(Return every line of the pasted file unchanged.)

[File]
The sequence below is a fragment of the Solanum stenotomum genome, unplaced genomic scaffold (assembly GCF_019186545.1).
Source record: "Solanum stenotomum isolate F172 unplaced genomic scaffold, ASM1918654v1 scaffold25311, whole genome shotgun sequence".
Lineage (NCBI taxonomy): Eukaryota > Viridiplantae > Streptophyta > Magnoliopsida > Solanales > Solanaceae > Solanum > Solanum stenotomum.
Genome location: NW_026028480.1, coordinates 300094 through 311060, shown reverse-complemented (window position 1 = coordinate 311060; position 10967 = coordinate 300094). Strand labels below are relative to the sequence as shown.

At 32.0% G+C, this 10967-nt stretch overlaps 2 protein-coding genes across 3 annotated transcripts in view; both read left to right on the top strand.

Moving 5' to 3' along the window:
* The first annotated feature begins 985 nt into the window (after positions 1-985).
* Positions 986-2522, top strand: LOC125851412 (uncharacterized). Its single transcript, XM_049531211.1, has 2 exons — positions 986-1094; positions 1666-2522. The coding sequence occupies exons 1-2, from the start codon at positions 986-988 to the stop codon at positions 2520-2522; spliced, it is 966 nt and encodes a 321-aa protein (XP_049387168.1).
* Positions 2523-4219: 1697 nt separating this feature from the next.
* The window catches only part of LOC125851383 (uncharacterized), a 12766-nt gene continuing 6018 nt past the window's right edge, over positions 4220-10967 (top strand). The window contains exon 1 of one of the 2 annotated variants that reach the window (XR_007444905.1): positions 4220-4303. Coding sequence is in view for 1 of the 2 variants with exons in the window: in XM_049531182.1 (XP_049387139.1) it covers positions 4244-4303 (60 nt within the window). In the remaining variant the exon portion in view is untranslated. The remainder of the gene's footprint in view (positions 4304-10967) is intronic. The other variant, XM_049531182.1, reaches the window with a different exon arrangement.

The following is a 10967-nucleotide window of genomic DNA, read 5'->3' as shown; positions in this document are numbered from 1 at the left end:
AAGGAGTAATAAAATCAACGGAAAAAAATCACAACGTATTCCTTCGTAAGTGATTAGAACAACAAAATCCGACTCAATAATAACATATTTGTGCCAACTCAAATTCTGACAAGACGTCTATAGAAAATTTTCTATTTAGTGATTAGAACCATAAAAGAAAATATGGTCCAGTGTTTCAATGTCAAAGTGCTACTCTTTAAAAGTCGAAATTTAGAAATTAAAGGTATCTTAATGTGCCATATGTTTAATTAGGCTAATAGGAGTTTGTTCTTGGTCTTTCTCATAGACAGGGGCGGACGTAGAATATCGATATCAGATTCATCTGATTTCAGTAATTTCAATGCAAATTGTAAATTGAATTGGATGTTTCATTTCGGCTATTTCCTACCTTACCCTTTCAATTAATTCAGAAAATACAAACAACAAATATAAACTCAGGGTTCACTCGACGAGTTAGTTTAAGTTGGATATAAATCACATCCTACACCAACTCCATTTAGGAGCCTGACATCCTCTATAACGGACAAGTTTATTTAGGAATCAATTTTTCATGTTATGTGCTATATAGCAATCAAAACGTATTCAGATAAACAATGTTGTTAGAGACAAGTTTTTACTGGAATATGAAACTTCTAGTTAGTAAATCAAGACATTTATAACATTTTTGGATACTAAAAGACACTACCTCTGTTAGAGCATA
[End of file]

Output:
The sequence below is a fragment of the Solanum stenotomum genome, unplaced genomic scaffold (assembly GCF_019186545.1).
Source record: "Solanum stenotomum isolate F172 unplaced genomic scaffold, ASM1918654v1 scaffold25311, whole genome shotgun sequence".
Lineage (NCBI taxonomy): Eukaryota > Viridiplantae > Streptophyta > Magnoliopsida > Solanales > Solanaceae > Solanum > Solanum stenotomum.
Genome location: NW_026028480.1, coordinates 300094 through 311060, shown reverse-complemented (window position 1 = coordinate 311060; position 10967 = coordinate 300094). Strand labels below are relative to the sequence as shown.

At 32.0% G+C, this 10967-nt stretch overlaps 2 protein-coding genes across 3 annotated transcripts in view; both read left to right on the top strand.

Moving 5' to 3' along the window:
* The first annotated feature begins 985 nt into the window (after positions 1-985).
* Positions 986-2522, top strand: LOC125851412 (uncharacterized). Its single transcript, XM_049531211.1, has 2 exons — positions 986-1094; positions 1666-2522. The coding sequence occupies exons 1-2, from the start codon at positions 986-988 to the stop codon at positions 2520-2522; spliced, it is 966 nt and encodes a 321-aa protein (XP_049387168.1).
* Positions 2523-4219: 1697 nt separating this feature from the next.
* The window catches only part of LOC125851383 (uncharacterized), a 12766-nt gene continuing 6018 nt past the window's right edge, over positions 4220-10967 (top strand). The window contains exon 1 of one of the 2 annotated variants that reach the window (XR_007444905.1): positions 4220-4303. Coding sequence is in view for 1 of the 2 variants with exons in the window: in XM_049531182.1 (XP_049387139.1) it covers positions 4244-4303 (60 nt within the window). In the remaining variant the exon portion in view is untranslated. The remainder of the gene's footprint in view (positions 4304-10967) is intronic. The other variant, XM_049531182.1, reaches the window with a different exon arrangement.

The following is a 10967-nucleotide window of genomic DNA, read 5'->3' as shown; positions in this document are numbered from 1 at the left end:
AAGGAGTAATAAAATCAACGGAAAAAAATCACAACGTATTCCTTCGTAAGTGATTAGAACAACAAAATCCGACTCAATAATAACATATTTGTGCCAACTCAAATTCTGACAAGACGTCTATAGAAAATTTTCTATTTAGTGATTAGAACCATAAAAGAAAATATGGTCCAGTGTTTCAATGTCAAAGTGCTACTCTTTAAAAGTCGAAATTTAGAAATTAAAGGTATCTTAATGTGCCATATGTTTAATTAGGCTAATAGGAGTTTGTTCTTGGTCTTTCTCATAGACAGGGGCGGACGTAGAATATCGATATCAGATTCATCTGATTTCAGTAATTTCAATGCAAATTGTAAATTGAATTGGATGTTTCATTTCGGCTATTTCCTACCTTACCCTTTCAATTAATTCAGAAAATACAAACAACAAATATAAACTCAGGGTTCACTCGACGAGTTAGTTTAAGTTGGATATAAATCACATCCTACACCAACTCCATTTAGGAGCCTGACATCCTCTATAACGGACAAGTTTATTTAGGAATCAATTTTTCATGTTATGTGCTATATAGCAATCAAAACGTATTCAGATAAACAATGTTGTTAGAGACAAGTTTTTACTGGAATATGAAACTTCTAGTTAGTAAATCAAGACATTTATAACATTTTTGGATACTAAAAGACACTACCTCTGTTAGAGCATA